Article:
Virus has potential positive effect on foreign policy
It is essential that any assumptions about America’s decline, which have to bear the weight of the US’ status as a superpower in the post-coronavirus disease (COVID-19) world, be analyzed carefully and critically. America’s power is so imposing that many questions have been raised as to why it has been in a big quandary and looks weakened during the COVID-19 epidemic. There is a sketch of a vulnerable America that has coincided with the global virus onslaught. Yet the US foreign policy of realism will be the diplomatic avenue for its conduct in the world. Realism in foreign policy stipulates the use of power in articulating a national interest while recognizing the importance of alliances and the role of history and geography in any country’s foreign relations.
The coronavirus crisis has provoked every country in the world not to be entirely independent, because every country needs help. Many adapted quickly, sealing borders, declaring a state of national shutdown, and trying to heal those infected to lower the death rate. America did this, but it never abandoned its fundamental principles of being a democratic, capitalist society and a powerful and resourceful nation. This has been manifested in many questions, such as what will happen to the 2020 presidential election? How much damage has been done to the American economy? And can the US medical and pharmaceutical sectors come up with a cure for COVID-19? In addition, US foreign policy has been a factor in the crisis, as it offered an expression of how America was able to give a reason for what happened (President Donald Trump’s labeling of coronavirus as “the Chinese virus”) and why such tough measures had been taken (to help nations avoid even more catastrophic consequences).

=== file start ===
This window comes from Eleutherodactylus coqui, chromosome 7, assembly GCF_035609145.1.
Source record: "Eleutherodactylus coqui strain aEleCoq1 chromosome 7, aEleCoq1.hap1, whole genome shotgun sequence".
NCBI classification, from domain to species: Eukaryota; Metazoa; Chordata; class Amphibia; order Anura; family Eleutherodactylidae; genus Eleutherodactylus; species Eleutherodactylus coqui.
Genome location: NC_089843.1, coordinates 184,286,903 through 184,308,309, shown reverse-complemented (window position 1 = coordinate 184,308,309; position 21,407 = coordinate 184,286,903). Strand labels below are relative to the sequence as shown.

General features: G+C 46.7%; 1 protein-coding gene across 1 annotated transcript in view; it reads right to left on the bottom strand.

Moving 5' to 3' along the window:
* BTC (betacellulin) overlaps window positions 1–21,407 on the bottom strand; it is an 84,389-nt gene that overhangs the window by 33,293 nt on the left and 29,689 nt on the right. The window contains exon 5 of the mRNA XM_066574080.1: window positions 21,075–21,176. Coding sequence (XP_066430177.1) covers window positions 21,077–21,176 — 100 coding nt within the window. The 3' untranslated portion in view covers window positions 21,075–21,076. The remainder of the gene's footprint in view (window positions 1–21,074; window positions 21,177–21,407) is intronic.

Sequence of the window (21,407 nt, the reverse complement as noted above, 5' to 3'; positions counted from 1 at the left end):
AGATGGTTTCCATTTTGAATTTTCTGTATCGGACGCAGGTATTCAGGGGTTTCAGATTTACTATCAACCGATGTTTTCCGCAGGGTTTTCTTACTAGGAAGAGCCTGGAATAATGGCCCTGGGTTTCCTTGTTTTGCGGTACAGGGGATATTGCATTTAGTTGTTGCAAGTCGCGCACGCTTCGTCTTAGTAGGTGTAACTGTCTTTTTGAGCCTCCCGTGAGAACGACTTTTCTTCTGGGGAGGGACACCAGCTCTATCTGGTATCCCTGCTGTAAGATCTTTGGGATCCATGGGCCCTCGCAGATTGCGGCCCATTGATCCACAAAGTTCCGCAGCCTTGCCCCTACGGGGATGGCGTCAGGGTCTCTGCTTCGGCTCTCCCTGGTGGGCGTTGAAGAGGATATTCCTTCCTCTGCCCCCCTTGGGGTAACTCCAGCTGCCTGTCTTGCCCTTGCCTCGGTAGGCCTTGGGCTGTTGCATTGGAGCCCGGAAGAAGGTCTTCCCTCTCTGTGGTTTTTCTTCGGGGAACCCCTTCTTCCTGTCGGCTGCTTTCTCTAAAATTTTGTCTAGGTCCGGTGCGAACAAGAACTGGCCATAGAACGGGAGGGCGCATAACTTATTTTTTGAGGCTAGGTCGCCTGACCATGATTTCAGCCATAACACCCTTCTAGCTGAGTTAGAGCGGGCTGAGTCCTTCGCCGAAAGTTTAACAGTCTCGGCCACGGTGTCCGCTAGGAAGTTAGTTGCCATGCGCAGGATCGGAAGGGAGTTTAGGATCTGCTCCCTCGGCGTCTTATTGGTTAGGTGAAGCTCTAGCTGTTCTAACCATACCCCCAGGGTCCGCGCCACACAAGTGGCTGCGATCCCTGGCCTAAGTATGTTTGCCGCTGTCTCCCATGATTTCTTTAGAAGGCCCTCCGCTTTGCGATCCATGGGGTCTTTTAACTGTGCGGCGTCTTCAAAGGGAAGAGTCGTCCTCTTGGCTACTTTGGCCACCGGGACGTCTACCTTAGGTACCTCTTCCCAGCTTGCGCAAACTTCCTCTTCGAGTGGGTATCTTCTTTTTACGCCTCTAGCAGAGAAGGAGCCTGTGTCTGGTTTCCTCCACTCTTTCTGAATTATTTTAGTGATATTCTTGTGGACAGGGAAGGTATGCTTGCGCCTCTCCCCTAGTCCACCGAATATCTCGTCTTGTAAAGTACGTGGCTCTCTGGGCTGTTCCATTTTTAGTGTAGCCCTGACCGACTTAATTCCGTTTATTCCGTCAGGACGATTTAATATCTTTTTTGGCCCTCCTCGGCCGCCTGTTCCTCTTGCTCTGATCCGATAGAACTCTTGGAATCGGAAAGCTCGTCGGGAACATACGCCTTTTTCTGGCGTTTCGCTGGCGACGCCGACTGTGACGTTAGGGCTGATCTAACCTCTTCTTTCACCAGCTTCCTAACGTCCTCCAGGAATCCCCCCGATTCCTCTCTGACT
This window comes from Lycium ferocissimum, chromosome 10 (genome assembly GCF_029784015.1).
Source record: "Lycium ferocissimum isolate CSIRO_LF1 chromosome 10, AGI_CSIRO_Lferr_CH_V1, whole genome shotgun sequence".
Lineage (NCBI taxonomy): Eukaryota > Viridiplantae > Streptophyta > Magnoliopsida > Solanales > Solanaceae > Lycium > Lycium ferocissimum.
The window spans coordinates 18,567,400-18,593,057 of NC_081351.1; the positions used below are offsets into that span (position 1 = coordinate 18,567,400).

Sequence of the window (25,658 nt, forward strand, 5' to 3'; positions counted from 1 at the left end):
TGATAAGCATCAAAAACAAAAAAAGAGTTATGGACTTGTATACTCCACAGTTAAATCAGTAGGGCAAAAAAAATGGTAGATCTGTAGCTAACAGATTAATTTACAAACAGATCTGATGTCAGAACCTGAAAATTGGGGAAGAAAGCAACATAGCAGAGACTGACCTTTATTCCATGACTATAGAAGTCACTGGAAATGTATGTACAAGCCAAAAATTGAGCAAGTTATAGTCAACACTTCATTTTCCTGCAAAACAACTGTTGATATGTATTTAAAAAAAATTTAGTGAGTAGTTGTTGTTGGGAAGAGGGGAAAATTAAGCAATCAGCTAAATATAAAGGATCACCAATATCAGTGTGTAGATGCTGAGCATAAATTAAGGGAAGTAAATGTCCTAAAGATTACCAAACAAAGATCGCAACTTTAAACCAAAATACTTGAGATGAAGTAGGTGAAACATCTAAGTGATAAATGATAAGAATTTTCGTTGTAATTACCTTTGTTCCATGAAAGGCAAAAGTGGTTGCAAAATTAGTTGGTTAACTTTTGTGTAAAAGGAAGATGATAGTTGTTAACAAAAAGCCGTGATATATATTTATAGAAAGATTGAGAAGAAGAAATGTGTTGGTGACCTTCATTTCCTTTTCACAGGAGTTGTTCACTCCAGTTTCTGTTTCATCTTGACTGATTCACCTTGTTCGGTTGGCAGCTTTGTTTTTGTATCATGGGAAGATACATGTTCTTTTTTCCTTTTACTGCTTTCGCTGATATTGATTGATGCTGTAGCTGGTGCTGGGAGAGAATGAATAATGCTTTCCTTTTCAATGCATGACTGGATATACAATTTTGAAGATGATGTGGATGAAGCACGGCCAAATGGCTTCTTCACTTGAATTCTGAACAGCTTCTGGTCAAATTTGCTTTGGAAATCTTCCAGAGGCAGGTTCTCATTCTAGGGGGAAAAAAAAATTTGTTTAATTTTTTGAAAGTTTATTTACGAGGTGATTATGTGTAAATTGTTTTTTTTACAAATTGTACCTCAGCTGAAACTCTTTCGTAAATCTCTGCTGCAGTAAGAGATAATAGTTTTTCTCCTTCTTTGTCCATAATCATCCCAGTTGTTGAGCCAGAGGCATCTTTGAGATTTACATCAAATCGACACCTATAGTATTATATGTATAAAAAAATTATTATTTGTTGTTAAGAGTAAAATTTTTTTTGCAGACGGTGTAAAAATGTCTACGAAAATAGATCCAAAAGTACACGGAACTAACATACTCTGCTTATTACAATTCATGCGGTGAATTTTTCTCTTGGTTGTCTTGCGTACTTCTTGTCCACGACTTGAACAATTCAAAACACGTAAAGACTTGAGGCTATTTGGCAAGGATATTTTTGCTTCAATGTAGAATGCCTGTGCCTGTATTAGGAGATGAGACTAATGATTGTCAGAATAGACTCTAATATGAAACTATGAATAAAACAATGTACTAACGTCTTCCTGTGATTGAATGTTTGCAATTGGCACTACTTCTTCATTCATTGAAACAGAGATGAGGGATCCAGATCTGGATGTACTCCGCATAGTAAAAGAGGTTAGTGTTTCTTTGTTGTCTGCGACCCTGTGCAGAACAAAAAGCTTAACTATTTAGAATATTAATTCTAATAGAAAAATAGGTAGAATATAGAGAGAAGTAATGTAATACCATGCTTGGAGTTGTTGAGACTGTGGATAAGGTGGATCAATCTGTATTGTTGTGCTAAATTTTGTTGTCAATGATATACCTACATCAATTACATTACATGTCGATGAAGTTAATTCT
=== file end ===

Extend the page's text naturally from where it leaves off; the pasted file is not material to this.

Economic suffering and how it conflicts with public health obligations have complicated life in the majority of nations in the world. The leaders of many nations, from Brazil to Europe and the Middle East, found themselves in a similar position to Trump, in that they had to take these measures to mollify the damaging impact of an intractable global health crisis. While Trump uses a tone of self-defense for having to order a national shutdown, many other leaders also used self-justification in their apologies for having to assume these unpopular policies. Their safest language was to repeat what Trump said: That it is a virus that originated in China and that these hated policies derive from the necessity to save lives.
The coronavirus will not affect America’s foreign policy in terms of charting a new path in the world, but rather by giving rise to a new attitude. The virus will not abolish the crises of Syria, Iraq, Yemen, Ethiopia-Egypt, Russia-Ukraine, and other hotspots. Its legacy and influence on world diplomacy will be that it revved up the idea of cooperation among nations to solve such problems. Positively, the Trump administration sounds more responsive to diplomatic openings to solve these problems, but it will not submit initiatives toward their resolution.